I’ve had more than my share of second chances.

As a biker I’ve had close calls I have no clue how I survived, never mind walked away from unharmed. I’ve walked through gang territory and been untouched when others were terrified for me.

I’ve been spared what insurance companies call “dread disease” even after exposure to so many in South Africa – TB, HIV and many more. I’ve had knives pulled on me, and even once the threat of a gun, yet I never feared for my life.

I walk in Hope.

I walk by Faith.

Faith, according to Hebrews, is the substance of what we hope for, and the evidence of what is – as yet – unmanifested in the physical world we inhabit.

Faith provides a tiny flame in the darkness. A candlecandle which seems like it should be snuffed out at any moment, yet flickers on.

The darkness cannot overpower the tiny flame of a candle, no matter how black it seems. The flame burns on through the night.

I often sleep with a night-light candle burning by my bed (safely in a completely fire-proof holder that cannot be knocked over – I’m not stupid!) The light it gives off is soft. At the red end of the spectrum, giving a warm and relaxing glow that encourages sleep and peaceful mind – something I need very much.

But I light is mainly to remind myself when I wake up that darkness cannot quell this light. And what God has placed in my heart cannot be overwhelmed by the power of Darkness, it can only be surrendered by me.

My breakthroughbreakthrough began a few weeks ago when I visited Jongensgat for the weekend. It’s amazing what being unplugged from the 21st Century for even a couple of days can do for your soul.

Four days with no internet, television, telephone, cell reception and having to cook over a fire – slowly – does wonders for the soul. jongensgat-sea-1And your relationships. For me it reminded me how closely I need God. Even in the work of writing for Him, sometimes it becomes more about publishing by a certain time and less about the message.

It gave me a much needed time of refreshing with my wife. We are closer than we have been for a while as a result. We still don’t communicate as well as we should, but at least we know that now!

When I became a Christian, there was a change in me. Not everyone could see it because I help on to a LOT of pain, but a few could see the transformation beginning. The Featured Image of this article is one of my favourite nature images: a butterfly emerging from a cocoon to begin a new life, casting off life as a caterpillar and becoming something of incredible beauty instead of something that eats your prized cabbage leaves.

That transformation is a work in progress. It will continue in this world until I pass through to be with Him. My Grandfather became a Christian at the age of 16. Two weeks before he died he phoned me, incredibly excited, to share what God had shown him in his quiet time: “He told me to get ready for the greatest adventure I can imagine” was what he told me. Neither of us imagined such a strong man would then pass away so soon – but what an adventure awaited him as he walked through the Gate of Heaven after 64 years of service!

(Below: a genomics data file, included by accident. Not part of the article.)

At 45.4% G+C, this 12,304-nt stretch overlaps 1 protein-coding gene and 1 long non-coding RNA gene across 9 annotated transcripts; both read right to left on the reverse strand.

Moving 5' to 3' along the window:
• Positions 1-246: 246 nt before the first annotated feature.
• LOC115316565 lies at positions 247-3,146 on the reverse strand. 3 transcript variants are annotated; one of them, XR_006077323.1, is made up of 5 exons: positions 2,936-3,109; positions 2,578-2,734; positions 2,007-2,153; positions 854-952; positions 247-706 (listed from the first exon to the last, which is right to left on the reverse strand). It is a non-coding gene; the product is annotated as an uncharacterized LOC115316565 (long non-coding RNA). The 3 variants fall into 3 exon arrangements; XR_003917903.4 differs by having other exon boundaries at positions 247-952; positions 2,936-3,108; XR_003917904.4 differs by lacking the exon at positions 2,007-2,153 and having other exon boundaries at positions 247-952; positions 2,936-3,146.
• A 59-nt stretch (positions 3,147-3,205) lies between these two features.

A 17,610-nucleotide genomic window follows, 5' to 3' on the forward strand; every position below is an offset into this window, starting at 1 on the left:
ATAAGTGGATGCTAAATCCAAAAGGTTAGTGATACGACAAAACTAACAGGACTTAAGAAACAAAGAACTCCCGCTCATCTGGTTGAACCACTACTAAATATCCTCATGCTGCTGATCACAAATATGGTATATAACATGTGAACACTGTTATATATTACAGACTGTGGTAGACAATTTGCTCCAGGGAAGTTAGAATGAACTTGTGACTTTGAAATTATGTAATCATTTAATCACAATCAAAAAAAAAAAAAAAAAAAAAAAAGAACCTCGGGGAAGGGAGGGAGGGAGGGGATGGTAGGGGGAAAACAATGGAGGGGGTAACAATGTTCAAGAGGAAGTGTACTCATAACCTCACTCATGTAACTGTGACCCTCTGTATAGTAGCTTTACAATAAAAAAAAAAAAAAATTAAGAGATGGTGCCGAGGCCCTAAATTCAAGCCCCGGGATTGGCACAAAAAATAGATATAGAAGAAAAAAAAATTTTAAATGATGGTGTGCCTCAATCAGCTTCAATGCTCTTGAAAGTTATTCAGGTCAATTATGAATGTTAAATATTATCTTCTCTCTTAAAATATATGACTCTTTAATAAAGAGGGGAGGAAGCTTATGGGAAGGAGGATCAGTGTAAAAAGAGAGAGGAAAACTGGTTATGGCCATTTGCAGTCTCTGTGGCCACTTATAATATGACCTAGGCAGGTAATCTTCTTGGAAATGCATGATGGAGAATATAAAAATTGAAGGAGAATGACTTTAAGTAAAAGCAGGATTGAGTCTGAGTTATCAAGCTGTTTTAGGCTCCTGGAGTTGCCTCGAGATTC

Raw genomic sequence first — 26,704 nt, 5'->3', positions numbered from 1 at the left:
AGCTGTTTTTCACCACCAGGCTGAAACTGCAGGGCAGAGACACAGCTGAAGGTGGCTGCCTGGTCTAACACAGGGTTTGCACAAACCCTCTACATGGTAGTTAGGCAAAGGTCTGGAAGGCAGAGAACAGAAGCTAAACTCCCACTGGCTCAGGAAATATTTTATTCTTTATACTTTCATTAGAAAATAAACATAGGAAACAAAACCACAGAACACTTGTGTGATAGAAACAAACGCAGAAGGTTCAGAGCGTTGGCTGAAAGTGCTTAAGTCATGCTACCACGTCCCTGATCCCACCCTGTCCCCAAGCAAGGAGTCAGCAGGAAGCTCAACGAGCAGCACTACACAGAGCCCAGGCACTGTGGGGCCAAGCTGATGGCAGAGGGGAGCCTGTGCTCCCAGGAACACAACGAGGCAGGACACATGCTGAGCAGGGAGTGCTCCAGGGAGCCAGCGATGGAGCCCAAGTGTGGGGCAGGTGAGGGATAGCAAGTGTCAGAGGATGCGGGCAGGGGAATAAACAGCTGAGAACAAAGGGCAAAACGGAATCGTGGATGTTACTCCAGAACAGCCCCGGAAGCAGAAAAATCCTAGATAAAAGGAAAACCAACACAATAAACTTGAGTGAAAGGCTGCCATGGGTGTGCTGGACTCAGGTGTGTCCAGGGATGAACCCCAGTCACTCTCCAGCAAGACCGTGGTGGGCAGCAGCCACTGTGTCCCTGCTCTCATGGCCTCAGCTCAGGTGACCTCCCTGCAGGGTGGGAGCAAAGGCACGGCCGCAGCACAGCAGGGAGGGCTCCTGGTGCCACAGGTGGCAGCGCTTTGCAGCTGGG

Trust has always been an issue for me. Trusting people when I was young resulted in me getting badly hurt, so I stopped letting people in. I trusted a friend who then set me up on a blind date which led to a very messy month of dating where I had no clue how to talk to a girl – and this particular girl was one I had known when we were very young – I was 5 and she was 4 – now we were teenagers and I had expectations of myself I knew I couldn’t live up to. I don’t know what her expectations were of me because I was too scared to ask! I tried to trust, and I got very deeply hurt. That hurt burned the good memories from a time of innocence as friends in primary school to ash. So the next girl I got involved with I am ashamed to say I did so for expediency. She pursued me, and it was convenient for me to be caught. Not a recipe for a good relationship.

After that I got involved with someone I wanted to trust, but by that point I was so damaged I couldn’t trust myself. All that was left was anger and when cancer attacked a family member that was all I could express. She was hurt, I was hurt and my ability to trust was – once again – damaged.

Then my dad died. My mum and weren’t close and despite her best efforts I found myself alone. I’d just moved church and most of the members didn’t know me. I didn’t want to be a burden to anyone so I became a virtual recluse. Depression set in and four suicide attempts followed on.

But the members of this new church refused to let me stay alone. They inserted themselves into my life – often at great personal risk as I had major anger-management issues back then – and gradually forced me to trust them.

They forced me to trust them by not letting me push them away. They rang back when I hung up on them. Repeatedly. If I then didn’t answer their call they would knock on my door and not go away until I’d let them come in and make sure I was ok.

They forced Love into my life in a way I didn’t expect. It rebuilt hope and trust in me as they refused to simply give up. They refused to give up on a guy they mostly barely knew and had only just met.

For several years, this mis-matched group of people became my most trusted friends.

Much changes in our life as we walk with Christ. And feel free to slap anyone who says it’s easy to be a Christian.

It isn’t.

It’s messy. It’s hard. It’s scary. It means reaching out to the unloved and the unlovely. It means seeing past the darkest part of yourself and seeing the light of Christ shining through in spite of it.